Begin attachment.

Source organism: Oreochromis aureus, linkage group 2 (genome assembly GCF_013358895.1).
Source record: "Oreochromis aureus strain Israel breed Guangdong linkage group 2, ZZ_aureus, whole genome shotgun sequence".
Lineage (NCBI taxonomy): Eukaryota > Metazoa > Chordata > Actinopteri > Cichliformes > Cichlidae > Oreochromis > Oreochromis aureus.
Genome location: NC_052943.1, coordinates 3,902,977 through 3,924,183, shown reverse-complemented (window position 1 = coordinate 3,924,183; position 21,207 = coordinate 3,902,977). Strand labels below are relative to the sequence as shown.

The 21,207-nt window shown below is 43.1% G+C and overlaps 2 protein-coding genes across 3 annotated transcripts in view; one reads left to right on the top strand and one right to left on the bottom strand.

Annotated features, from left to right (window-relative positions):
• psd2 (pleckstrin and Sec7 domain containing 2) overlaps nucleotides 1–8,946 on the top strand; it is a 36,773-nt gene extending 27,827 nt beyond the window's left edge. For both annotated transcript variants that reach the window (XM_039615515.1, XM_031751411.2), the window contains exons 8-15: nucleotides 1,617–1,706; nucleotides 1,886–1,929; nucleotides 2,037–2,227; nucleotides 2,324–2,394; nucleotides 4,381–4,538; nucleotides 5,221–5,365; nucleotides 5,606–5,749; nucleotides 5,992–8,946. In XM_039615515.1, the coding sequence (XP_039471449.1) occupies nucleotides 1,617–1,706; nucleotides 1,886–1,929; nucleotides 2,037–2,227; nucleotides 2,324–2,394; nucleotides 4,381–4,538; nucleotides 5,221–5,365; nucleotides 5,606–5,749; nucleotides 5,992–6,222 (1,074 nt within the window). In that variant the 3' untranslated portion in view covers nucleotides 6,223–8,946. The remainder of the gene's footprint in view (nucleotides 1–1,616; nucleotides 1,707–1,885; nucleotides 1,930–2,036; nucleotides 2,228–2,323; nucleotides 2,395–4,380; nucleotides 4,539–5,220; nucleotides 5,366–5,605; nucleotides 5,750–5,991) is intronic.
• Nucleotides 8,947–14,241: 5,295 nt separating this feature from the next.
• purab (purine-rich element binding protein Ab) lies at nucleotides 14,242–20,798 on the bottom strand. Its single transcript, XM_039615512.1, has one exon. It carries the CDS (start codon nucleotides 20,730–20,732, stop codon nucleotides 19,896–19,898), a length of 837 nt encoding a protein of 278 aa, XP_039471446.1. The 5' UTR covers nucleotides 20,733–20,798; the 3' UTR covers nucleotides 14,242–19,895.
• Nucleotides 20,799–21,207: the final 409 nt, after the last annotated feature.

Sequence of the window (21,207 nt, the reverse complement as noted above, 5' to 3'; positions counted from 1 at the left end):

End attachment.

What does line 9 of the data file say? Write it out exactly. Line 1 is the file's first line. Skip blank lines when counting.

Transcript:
• purab (purine-rich element binding protein Ab) lies at nucleotides 14,242–20,798 on the bottom strand. Its single transcript, XM_039615512.1, has one exon. It carries the CDS (start codon nucleotides 20,730–20,732, stop codon nucleotides 19,896–19,898), a length of 837 nt encoding a protein of 278 aa, XP_039471446.1. The 5' UTR covers nucleotides 20,733–20,798; the 3' UTR covers nucleotides 14,242–19,895.